When the Coast Discovery Inn opened 51 years ago, the keys were thrown into the ocean in a symbolic gesture that the hotel doors should never be closed.
Now the current owner of the hotel is threatening to break that promise.
On Jan. 6, Sukhy Bains, owner and general manager of the Coast Discovery Inn, gave notice to the health and hospitality union, Unite Here Local 40, that he intends to close the hotel March 7 due to financial losses, putting approximately 35 workers out of work.
But Shelly Ervin, an officer with the Unite Here Local 40 union, is skeptical Bains will permanently shut down the hotel.
“He has made comments he wants to open non-union so he doesn’t have to pay the employees a decent wage or benefits,” Ervin said. “These benefits are the same as approximately 60 properties throughout B.C. including the Quinsam Hotel in Campbell River.
“It does not make sense that the hotel will close prior to the busy season, especially since he has recently put money into the hotel to renovate it.”
If the hotel is shuttered, it will be an unfortunate twist of irony. The Discovery Inn opened on June 16, 1963 – one year after the opening of Tyee Plaza – to an open house attended by more than 4,000 people. During the opening ceremony, hotel manager Gordon Jennings presented Village Chairman R.D. Jamieson with a key to unlock the padlocked front doors. After the doors were unlocked, the key was thrown into the ocean to signal that from that day forward the doors of the Discovery Inn should always be open.
In 1965, a distinctive, six-storey annex was added to the Discovery Inn which made Campbell River’s first luxury hotel the second largest hotel on Vancouver Island next to the Empress Hotel in Victoria.
Owned by Delta Hotels, the hotel switched hands several times and was owned by Coast Hotels, a Japanese investment company, OKABE Company, and eventually Bains.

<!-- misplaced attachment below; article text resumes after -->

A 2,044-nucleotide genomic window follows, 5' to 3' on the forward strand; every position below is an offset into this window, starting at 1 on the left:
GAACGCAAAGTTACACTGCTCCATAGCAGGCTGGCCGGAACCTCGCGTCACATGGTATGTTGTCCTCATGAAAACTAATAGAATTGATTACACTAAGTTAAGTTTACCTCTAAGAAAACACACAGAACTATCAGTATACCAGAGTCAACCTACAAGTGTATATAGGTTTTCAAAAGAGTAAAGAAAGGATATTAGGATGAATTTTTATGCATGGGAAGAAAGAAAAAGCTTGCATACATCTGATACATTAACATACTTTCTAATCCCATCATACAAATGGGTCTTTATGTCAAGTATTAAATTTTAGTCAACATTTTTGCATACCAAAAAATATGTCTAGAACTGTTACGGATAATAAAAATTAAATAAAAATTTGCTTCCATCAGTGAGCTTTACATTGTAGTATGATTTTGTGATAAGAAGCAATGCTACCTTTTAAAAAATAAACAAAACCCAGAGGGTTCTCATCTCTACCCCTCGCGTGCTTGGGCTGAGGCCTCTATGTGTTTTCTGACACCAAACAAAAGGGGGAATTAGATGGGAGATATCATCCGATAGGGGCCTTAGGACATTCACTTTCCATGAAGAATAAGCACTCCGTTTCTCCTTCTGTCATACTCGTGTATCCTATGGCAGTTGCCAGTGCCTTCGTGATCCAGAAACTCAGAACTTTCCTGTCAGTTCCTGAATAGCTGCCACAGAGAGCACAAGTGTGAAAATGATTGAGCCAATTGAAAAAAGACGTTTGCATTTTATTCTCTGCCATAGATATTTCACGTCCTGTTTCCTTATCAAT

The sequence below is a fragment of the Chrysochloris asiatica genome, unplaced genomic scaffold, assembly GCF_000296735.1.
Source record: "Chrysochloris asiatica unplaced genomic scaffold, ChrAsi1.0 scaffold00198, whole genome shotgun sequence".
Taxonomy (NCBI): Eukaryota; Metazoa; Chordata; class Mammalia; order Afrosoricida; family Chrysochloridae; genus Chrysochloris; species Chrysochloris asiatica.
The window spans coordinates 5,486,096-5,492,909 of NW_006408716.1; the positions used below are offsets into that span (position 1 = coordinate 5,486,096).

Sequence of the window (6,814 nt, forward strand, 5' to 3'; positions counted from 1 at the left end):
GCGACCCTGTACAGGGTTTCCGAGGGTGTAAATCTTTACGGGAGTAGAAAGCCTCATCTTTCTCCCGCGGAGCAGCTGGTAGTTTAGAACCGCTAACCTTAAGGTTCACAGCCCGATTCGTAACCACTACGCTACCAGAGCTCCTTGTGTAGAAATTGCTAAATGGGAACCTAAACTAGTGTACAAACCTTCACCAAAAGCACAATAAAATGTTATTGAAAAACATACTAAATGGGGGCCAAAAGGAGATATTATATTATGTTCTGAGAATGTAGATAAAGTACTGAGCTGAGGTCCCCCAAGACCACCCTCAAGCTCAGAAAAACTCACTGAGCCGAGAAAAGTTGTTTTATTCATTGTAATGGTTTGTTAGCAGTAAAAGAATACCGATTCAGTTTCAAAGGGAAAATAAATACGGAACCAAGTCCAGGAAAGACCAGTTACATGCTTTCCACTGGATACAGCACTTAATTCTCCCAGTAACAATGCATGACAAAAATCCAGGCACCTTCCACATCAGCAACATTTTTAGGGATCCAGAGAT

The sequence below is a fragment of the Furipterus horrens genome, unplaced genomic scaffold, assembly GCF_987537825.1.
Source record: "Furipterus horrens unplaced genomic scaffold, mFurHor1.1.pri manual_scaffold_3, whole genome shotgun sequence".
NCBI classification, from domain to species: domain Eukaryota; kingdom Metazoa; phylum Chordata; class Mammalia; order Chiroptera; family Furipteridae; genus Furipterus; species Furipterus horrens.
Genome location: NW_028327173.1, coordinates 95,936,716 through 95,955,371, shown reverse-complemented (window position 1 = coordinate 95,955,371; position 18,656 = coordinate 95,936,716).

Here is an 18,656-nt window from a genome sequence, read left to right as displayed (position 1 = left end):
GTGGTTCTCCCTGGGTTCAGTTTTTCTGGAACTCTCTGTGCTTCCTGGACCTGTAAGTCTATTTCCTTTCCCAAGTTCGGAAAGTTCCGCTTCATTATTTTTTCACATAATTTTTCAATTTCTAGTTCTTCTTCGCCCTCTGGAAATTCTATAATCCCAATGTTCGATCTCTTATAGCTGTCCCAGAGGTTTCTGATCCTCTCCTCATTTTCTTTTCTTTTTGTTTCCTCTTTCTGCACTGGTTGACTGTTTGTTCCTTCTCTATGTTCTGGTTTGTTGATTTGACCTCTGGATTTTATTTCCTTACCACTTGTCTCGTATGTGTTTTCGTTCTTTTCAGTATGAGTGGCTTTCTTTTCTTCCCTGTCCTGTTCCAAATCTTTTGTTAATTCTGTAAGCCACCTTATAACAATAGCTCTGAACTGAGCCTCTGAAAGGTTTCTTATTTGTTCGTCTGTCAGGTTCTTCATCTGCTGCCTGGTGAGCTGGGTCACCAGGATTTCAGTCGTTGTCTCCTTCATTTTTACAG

Now, Ervin said Bains doesn’t seem interested in working with the union to save the hotel.
“The union has repeatedly asked to meet with the owner Sukhy Bains since the fall of 2012 to see if there was a solution. So far he has refused to meet,” Ervin said. “In fact, we had a meeting scheduled for Monday, Jan. 6 which Mr. Bains cancelled a few days in advance and instead he called a staff meeting and gave them their notice.
“This is clear Mr. Bains has never had any intention of meeting with the union. We see this as nothing more than union busting to drive down workers’ wages in Campbell River.”
Ervin said the union believes that Bains’ actions are in violation of B.C. Labour Laws.
“We believe the owner has acted contrary to B.C. law and the union will respond accordingly,” Ervin said.
If a Labour Relations complaint is filed, it won’t be the first time Bains has had to deal with the B.C. Labour Relations Board.
On Jan. 9, 2013 Bains assembled the hotel’s 20 food and beverage workers in a room at the hotel and gave each employee a letter notifying them that their services would no longer be needed.
“It is with great sadness I regret to inform you that the Coast Discovery Inn Food and Beverage Departments will be closing as of Friday, Jan. 18, 2013. Your position will be finished (as) of that date. Due to economic reasons, I can no longer afford to continue with this area of the hotel,” reads the letter.
Seven months later, on Aug. 15, the B.C. Labour Relations Board ruled that Bains had breached Section 54 of the Labour Relations Code because he did not give 60 days notice to the Unite Here union.
He was ordered by Leah Terai, vice-chair of the board, to pay the affected employees’ wages and benefits based on what they received in January, February and March of 2012.
Ervin said Bains still has not paid the employees those lost wages. And now he’s planning to part ways with the union altogether by possibly closing the hotel.
Mayor Walter Jakeway said that would not be surprising.
“The closure is disappointing, but not unexpected, as the Tyee mall itself is having financial difficulties, and this is the lean time of year for tourists,” Jakeway said. “The 2013-2014 construction surge in Campbell River gives a false indication that the economy is all well and good. It is not. The retail/service sectors have continued to struggle. It is hoped that the (Discovery Inn) will re-open in the future as many citizens depend on it for employment and the DI has been a centrepiece of Campbell River for five decades.”
Meanwhile, Ervin said the hotel employees are doing everything they can to keep their jobs, and are in the process of trying to break from the union.
“The threat of closing has scared the workers to file a decertification application in the hopes of hanging onto their jobs,” Ervin said.
Bains could not be reached for comment before the Mirror went to press.